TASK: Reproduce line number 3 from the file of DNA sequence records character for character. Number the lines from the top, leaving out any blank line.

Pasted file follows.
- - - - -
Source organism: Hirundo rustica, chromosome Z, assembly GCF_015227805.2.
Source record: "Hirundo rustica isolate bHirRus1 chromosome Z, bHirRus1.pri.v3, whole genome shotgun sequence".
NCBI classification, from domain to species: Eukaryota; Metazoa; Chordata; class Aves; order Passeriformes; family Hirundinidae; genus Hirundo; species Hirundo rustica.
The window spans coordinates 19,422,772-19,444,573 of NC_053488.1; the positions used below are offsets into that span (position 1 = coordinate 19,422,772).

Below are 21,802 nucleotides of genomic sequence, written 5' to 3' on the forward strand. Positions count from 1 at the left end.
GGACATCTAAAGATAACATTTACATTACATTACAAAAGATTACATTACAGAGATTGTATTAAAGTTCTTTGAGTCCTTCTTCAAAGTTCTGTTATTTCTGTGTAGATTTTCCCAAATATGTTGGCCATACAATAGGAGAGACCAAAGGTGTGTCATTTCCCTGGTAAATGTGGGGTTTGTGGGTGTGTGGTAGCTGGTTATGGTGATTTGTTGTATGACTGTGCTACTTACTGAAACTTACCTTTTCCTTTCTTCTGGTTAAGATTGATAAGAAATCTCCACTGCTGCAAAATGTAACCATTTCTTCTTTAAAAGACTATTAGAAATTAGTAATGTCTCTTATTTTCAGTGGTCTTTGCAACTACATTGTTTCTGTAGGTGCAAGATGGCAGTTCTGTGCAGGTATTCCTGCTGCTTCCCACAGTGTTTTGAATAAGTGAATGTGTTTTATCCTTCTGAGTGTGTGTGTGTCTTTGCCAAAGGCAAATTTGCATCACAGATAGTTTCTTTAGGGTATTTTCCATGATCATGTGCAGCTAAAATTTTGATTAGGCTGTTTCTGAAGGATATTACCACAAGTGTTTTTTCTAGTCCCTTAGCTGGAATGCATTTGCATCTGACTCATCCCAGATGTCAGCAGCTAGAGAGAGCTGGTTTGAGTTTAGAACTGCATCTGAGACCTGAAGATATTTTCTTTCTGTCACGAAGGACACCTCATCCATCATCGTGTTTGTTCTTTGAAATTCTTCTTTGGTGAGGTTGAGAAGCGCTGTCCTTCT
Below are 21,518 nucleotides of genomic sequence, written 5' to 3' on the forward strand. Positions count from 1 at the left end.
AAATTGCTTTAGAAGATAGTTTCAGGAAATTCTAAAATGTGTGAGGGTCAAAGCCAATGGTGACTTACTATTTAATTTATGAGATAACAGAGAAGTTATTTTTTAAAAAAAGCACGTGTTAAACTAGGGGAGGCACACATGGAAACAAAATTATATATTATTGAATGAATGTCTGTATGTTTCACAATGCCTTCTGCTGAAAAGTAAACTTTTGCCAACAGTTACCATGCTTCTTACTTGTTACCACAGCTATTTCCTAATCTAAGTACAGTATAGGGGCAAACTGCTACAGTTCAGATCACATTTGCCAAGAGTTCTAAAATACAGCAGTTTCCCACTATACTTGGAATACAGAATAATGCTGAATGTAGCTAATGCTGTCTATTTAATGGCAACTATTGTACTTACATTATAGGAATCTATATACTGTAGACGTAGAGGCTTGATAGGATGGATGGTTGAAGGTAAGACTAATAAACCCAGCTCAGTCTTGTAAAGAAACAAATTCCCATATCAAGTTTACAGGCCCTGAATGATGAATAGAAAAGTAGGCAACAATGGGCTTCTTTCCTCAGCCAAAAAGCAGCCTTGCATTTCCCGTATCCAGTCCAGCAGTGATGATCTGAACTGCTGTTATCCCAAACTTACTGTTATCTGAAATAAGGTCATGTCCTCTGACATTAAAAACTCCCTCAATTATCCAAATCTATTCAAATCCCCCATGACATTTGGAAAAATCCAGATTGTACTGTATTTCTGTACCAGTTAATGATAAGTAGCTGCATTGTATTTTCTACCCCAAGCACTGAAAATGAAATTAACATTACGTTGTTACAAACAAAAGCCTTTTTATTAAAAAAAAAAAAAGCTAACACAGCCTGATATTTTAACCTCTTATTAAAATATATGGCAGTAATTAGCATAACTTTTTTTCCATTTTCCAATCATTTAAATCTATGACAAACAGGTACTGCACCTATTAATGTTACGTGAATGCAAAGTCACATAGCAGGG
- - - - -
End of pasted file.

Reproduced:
NCBI classification, from domain to species: Eukaryota; Metazoa; Chordata; class Aves; order Passeriformes; family Hirundinidae; genus Hirundo; species Hirundo rustica.